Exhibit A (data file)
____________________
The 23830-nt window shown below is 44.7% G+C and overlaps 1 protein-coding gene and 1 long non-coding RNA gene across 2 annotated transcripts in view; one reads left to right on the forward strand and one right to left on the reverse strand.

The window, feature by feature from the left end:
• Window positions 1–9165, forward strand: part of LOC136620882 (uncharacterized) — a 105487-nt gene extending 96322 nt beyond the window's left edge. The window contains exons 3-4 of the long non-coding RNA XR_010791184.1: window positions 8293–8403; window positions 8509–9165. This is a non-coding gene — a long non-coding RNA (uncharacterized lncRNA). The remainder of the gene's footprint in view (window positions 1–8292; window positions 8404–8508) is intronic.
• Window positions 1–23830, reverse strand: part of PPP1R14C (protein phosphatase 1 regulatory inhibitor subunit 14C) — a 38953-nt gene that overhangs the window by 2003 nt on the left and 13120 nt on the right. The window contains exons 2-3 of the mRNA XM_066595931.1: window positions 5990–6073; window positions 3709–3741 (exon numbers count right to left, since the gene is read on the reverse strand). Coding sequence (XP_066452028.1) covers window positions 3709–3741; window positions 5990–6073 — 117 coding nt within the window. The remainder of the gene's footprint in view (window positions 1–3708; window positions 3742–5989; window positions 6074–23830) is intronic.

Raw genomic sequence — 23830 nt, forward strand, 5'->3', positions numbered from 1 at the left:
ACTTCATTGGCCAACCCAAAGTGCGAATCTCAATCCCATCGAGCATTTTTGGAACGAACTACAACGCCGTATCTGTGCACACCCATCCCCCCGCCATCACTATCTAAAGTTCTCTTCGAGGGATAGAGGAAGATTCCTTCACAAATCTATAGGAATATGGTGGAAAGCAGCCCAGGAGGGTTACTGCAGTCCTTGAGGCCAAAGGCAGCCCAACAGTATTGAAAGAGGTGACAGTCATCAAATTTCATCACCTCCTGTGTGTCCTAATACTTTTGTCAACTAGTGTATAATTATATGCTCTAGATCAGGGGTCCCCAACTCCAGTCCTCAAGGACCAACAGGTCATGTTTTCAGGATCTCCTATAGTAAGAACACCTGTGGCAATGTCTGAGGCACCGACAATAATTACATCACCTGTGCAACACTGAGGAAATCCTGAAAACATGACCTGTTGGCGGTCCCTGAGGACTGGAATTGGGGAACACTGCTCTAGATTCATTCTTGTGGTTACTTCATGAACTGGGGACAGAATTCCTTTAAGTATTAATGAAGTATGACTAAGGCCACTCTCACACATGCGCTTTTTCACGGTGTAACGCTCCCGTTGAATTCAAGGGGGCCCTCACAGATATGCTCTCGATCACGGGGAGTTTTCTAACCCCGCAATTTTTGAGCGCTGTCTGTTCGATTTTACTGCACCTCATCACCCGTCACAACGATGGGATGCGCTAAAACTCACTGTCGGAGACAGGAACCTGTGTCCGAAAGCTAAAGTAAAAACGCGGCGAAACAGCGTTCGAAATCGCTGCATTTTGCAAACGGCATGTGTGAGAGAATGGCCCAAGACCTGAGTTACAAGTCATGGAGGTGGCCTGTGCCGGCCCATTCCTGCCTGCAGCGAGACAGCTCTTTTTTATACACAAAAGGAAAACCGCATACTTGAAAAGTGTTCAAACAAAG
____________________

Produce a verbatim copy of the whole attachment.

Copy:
The 23830-nt window shown below is 44.7% G+C and overlaps 1 protein-coding gene and 1 long non-coding RNA gene across 2 annotated transcripts in view; one reads left to right on the forward strand and one right to left on the reverse strand.

The window, feature by feature from the left end:
• Window positions 1–9165, forward strand: part of LOC136620882 (uncharacterized) — a 105487-nt gene extending 96322 nt beyond the window's left edge. The window contains exons 3-4 of the long non-coding RNA XR_010791184.1: window positions 8293–8403; window positions 8509–9165. This is a non-coding gene — a long non-coding RNA (uncharacterized lncRNA). The remainder of the gene's footprint in view (window positions 1–8292; window positions 8404–8508) is intronic.
• Window positions 1–23830, reverse strand: part of PPP1R14C (protein phosphatase 1 regulatory inhibitor subunit 14C) — a 38953-nt gene that overhangs the window by 2003 nt on the left and 13120 nt on the right. The window contains exons 2-3 of the mRNA XM_066595931.1: window positions 5990–6073; window positions 3709–3741 (exon numbers count right to left, since the gene is read on the reverse strand). Coding sequence (XP_066452028.1) covers window positions 3709–3741; window positions 5990–6073 — 117 coding nt within the window. The remainder of the gene's footprint in view (window positions 1–3708; window positions 3742–5989; window positions 6074–23830) is intronic.

Raw genomic sequence — 23830 nt, forward strand, 5'->3', positions numbered from 1 at the left:
ACTTCATTGGCCAACCCAAAGTGCGAATCTCAATCCCATCGAGCATTTTTGGAACGAACTACAACGCCGTATCTGTGCACACCCATCCCCCCGCCATCACTATCTAAAGTTCTCTTCGAGGGATAGAGGAAGATTCCTTCACAAATCTATAGGAATATGGTGGAAAGCAGCCCAGGAGGGTTACTGCAGTCCTTGAGGCCAAAGGCAGCCCAACAGTATTGAAAGAGGTGACAGTCATCAAATTTCATCACCTCCTGTGTGTCCTAATACTTTTGTCAACTAGTGTATAATTATATGCTCTAGATCAGGGGTCCCCAACTCCAGTCCTCAAGGACCAACAGGTCATGTTTTCAGGATCTCCTATAGTAAGAACACCTGTGGCAATGTCTGAGGCACCGACAATAATTACATCACCTGTGCAACACTGAGGAAATCCTGAAAACATGACCTGTTGGCGGTCCCTGAGGACTGGAATTGGGGAACACTGCTCTAGATTCATTCTTGTGGTTACTTCATGAACTGGGGACAGAATTCCTTTAAGTATTAATGAAGTATGACTAAGGCCACTCTCACACATGCGCTTTTTCACGGTGTAACGCTCCCGTTGAATTCAAGGGGGCCCTCACAGATATGCTCTCGATCACGGGGAGTTTTCTAACCCCGCAATTTTTGAGCGCTGTCTGTTCGATTTTACTGCACCTCATCACCCGTCACAACGATGGGATGCGCTAAAACTCACTGTCGGAGACAGGAACCTGTGTCCGAAAGCTAAAGTAAAAACGCGGCGAAACAGCGTTCGAAATCGCTGCATTTTGCAAACGGCATGTGTGAGAGAATGGCCCAAGACCTGAGTTACAAGTCATGGAGGTGGCCTGTGCCGGCCCATTCCTGCCTGCAGCGAGACAGCTCTTTTTTATACACAAAAGGAAAACCGCATACTTGAAAAGTGTTCAAACAAAG